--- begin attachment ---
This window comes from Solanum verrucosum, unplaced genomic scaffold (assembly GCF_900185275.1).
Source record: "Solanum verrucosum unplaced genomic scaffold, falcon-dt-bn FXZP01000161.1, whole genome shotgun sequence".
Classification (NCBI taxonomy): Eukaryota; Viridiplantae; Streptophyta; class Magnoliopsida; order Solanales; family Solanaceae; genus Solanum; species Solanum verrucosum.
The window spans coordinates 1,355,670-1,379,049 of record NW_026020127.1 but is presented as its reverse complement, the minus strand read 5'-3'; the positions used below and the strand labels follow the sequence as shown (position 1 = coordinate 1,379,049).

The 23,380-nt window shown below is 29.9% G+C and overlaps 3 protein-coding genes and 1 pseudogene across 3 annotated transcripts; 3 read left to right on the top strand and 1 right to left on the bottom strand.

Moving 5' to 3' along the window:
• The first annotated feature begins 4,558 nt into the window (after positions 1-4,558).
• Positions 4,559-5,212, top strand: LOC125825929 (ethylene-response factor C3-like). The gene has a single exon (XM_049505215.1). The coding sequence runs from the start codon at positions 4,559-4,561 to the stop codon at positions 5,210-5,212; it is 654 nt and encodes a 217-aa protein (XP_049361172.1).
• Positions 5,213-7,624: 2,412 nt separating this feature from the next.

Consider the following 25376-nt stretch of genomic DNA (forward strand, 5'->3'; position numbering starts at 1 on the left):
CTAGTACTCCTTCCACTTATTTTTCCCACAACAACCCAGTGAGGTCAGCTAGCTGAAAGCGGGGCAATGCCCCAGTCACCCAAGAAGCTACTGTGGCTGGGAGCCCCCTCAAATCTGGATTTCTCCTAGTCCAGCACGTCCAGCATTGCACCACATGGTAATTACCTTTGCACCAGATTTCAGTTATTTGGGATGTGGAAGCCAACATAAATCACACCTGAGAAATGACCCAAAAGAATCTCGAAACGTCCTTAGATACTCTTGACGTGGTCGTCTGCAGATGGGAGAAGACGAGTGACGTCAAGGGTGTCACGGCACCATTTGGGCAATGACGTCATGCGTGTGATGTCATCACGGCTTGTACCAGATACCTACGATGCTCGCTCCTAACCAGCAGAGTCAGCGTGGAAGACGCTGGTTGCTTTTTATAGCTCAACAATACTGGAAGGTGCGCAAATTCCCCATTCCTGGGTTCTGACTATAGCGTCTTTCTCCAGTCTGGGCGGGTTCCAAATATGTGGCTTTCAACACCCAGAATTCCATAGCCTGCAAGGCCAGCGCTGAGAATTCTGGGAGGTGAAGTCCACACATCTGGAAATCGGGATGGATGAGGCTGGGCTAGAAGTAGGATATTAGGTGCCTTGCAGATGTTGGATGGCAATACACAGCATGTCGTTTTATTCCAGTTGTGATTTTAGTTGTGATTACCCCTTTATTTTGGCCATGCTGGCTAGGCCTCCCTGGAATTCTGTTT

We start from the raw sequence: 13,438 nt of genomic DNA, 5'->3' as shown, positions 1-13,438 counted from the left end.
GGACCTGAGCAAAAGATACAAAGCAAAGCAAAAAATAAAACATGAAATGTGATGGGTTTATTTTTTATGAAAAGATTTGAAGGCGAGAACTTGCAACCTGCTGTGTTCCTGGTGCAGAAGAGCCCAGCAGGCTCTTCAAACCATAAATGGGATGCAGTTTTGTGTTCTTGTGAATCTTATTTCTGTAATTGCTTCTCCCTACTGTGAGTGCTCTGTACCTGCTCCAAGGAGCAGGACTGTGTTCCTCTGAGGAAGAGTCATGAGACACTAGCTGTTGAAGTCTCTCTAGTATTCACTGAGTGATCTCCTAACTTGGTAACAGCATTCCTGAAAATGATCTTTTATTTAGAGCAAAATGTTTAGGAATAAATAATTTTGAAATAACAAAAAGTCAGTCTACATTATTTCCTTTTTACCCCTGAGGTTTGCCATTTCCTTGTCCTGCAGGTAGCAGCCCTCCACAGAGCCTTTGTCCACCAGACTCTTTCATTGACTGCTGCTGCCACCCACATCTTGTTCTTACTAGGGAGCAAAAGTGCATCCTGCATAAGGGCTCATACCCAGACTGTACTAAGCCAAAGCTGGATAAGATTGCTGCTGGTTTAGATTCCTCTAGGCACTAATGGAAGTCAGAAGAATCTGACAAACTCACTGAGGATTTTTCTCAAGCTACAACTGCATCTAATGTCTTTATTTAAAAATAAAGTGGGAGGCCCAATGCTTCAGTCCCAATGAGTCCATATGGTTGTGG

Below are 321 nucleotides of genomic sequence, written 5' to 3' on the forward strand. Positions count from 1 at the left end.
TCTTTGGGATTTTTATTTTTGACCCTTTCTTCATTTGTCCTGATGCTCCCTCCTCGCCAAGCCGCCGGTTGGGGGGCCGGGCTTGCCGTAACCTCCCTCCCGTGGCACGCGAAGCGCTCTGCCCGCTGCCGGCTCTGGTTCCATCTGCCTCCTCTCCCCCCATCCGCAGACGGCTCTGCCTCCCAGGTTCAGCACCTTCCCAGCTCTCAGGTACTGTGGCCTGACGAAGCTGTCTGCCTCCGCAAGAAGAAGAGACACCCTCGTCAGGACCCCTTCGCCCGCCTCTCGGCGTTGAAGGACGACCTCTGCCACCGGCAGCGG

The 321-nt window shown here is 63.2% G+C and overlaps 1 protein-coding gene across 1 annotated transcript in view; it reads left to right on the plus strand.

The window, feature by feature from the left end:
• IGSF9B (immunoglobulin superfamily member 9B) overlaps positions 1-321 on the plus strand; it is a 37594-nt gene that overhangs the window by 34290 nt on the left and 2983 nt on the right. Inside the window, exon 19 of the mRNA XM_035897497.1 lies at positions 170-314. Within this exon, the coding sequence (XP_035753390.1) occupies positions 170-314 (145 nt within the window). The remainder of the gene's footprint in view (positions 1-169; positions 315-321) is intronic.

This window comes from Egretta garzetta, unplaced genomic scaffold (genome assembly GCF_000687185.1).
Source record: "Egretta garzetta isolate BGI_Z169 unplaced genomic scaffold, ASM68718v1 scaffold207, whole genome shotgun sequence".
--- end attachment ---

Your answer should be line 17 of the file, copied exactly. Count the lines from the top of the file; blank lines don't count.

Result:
The window, feature by feature from the left end: